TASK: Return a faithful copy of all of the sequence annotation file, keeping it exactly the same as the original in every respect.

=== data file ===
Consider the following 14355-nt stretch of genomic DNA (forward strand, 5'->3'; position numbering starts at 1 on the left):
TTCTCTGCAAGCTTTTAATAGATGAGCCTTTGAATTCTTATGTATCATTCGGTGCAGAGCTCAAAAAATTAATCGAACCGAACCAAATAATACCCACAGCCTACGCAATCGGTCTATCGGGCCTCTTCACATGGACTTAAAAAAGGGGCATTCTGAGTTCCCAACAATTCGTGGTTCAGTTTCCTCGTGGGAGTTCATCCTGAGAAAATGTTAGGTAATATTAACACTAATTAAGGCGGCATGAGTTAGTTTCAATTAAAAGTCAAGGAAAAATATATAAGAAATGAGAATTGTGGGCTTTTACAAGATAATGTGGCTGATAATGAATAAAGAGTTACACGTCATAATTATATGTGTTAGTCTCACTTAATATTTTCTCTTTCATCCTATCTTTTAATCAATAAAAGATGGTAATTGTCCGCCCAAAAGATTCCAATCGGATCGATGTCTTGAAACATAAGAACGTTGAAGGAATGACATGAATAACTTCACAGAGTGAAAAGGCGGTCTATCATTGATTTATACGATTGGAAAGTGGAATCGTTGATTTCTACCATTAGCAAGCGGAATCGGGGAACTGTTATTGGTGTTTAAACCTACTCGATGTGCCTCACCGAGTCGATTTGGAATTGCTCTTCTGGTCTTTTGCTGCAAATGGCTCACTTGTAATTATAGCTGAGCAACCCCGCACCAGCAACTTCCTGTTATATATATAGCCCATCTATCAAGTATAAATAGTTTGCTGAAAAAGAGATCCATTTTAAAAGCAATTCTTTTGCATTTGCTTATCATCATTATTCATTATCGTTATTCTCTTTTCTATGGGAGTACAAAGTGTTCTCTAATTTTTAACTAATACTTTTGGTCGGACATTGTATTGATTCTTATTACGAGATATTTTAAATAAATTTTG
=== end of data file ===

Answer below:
Consider the following 14355-nt stretch of genomic DNA (forward strand, 5'->3'; position numbering starts at 1 on the left):
TTCTCTGCAAGCTTTTAATAGATGAGCCTTTGAATTCTTATGTATCATTCGGTGCAGAGCTCAAAAAATTAATCGAACCGAACCAAATAATACCCACAGCCTACGCAATCGGTCTATCGGGCCTCTTCACATGGACTTAAAAAAGGGGCATTCTGAGTTCCCAACAATTCGTGGTTCAGTTTCCTCGTGGGAGTTCATCCTGAGAAAATGTTAGGTAATATTAACACTAATTAAGGCGGCATGAGTTAGTTTCAATTAAAAGTCAAGGAAAAATATATAAGAAATGAGAATTGTGGGCTTTTACAAGATAATGTGGCTGATAATGAATAAAGAGTTACACGTCATAATTATATGTGTTAGTCTCACTTAATATTTTCTCTTTCATCCTATCTTTTAATCAATAAAAGATGGTAATTGTCCGCCCAAAAGATTCCAATCGGATCGATGTCTTGAAACATAAGAACGTTGAAGGAATGACATGAATAACTTCACAGAGTGAAAAGGCGGTCTATCATTGATTTATACGATTGGAAAGTGGAATCGTTGATTTCTACCATTAGCAAGCGGAATCGGGGAACTGTTATTGGTGTTTAAACCTACTCGATGTGCCTCACCGAGTCGATTTGGAATTGCTCTTCTGGTCTTTTGCTGCAAATGGCTCACTTGTAATTATAGCTGAGCAACCCCGCACCAGCAACTTCCTGTTATATATATAGCCCATCTATCAAGTATAAATAGTTTGCTGAAAAAGAGATCCATTTTAAAAGCAATTCTTTTGCATTTGCTTATCATCATTATTCATTATCGTTATTCTCTTTTCTATGGGAGTACAAAGTGTTCTCTAATTTTTAACTAATACTTTTGGTCGGACATTGTATTGATTCTTATTACGAGATATTTTAAATAAATTTTG